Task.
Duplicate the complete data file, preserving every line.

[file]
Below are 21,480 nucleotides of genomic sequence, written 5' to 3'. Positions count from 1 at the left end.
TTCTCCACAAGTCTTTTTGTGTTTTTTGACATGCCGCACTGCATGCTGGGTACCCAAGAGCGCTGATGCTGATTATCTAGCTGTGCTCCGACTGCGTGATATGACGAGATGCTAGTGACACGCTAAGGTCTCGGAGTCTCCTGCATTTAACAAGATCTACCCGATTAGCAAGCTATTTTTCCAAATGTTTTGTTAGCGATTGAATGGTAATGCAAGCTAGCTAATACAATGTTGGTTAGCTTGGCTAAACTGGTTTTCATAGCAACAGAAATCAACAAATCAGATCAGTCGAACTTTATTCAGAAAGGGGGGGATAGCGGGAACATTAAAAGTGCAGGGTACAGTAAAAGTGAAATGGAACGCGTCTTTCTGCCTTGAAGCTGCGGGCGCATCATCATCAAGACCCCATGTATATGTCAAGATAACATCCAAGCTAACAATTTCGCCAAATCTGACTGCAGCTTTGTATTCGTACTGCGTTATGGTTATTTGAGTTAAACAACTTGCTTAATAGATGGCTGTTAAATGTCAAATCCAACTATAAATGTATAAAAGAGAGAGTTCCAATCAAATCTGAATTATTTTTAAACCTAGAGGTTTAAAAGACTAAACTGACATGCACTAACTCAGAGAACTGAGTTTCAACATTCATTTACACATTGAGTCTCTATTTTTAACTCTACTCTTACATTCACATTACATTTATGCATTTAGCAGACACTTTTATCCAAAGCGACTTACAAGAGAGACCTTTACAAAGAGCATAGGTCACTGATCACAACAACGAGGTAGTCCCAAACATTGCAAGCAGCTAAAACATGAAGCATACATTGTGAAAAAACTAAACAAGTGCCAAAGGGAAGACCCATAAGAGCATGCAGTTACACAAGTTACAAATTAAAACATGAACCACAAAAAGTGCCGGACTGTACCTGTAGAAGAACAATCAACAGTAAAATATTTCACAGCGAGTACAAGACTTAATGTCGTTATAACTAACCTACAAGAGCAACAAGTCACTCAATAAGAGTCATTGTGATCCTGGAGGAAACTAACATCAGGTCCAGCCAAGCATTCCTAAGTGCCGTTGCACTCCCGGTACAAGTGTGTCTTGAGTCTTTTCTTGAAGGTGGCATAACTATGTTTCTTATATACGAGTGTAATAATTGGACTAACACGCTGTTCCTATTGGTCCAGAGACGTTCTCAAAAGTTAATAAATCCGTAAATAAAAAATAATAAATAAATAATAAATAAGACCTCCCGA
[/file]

Below are 21,480 nucleotides of genomic sequence, written 5' to 3'. Positions count from 1 at the left end.
TTCTCCACAAGTCTTTTTGTGTTTTTTGACATGCCGCACTGCATGCTGGGTACCCAAGAGCGCTGATGCTGATTATCTAGCTGTGCTCCGACTGCGTGATATGACGAGATGCTAGTGACACGCTAAGGTCTCGGAGTCTCCTGCATTTAACAAGATCTACCCGATTAGCAAGCTATTTTTCCAAATGTTTTGTTAGCGATTGAATGGTAATGCAAGCTAGCTAATACAATGTTGGTTAGCTTGGCTAAACTGGTTTTCATAGCAACAGAAATCAACAAATCAGATCAGTCGAACTTTATTCAGAAAGGGGGGGATAGCGGGAACATTAAAAGTGCAGGGTACAGTAAAAGTGAAATGGAACGCGTCTTTCTGCCTTGAAGCTGCGGGCGCATCATCATCAAGACCCCATGTATATGTCAAGATAACATCCAAGCTAACAATTTCGCCAAATCTGACTGCAGCTTTGTATTCGTACTGCGTTATGGTTATTTGAGTTAAACAACTTGCTTAATAGATGGCTGTTAAATGTCAAATCCAACTATAAATGTATAAAAGAGAGAGTTCCAATCAAATCTGAATTATTTTTAAACCTAGAGGTTTAAAAGACTAAACTGACATGCACTAACTCAGAGAACTGAGTTTCAACATTCATTTACACATTGAGTCTCTATTTTTAACTCTACTCTTACATTCACATTACATTTATGCATTTAGCAGACACTTTTATCCAAAGCGACTTACAAGAGAGACCTTTACAAAGAGCATAGGTCACTGATCACAACAACGAGGTAGTCCCAAACATTGCAAGCAGCTAAAACATGAAGCATACATTGTGAAAAAACTAAACAAGTGCCAAAGGGAAGACCCATAAGAGCATGCAGTTACACAAGTTACAAATTAAAACATGAACCACAAAAAGTGCCGGACTGTACCTGTAGAAGAACAATCAACAGTAAAATATTTCACAGCGAGTACAAGACTTAATGTCGTTATAACTAACCTACAAGAGCAACAAGTCACTCAATAAGAGTCATTGTGATCCTGGAGGAAACTAACATCAGGTCCAGCCAAGCATTCCTAAGTGCCGTTGCACTCCCGGTACAAGTGTGTCTTGAGTCTTTTCTTGAAGGTGGCATAACTATGTTTCTTATATACGAGTGTAATAATTGGACTAACACGCTGTTCCTATTGGTCCAGAGACGTTCTCAAAAGTTAATAAATCCGTAAATAAAAAATAATAAATAAATAATAAATAAGACCTCCCGA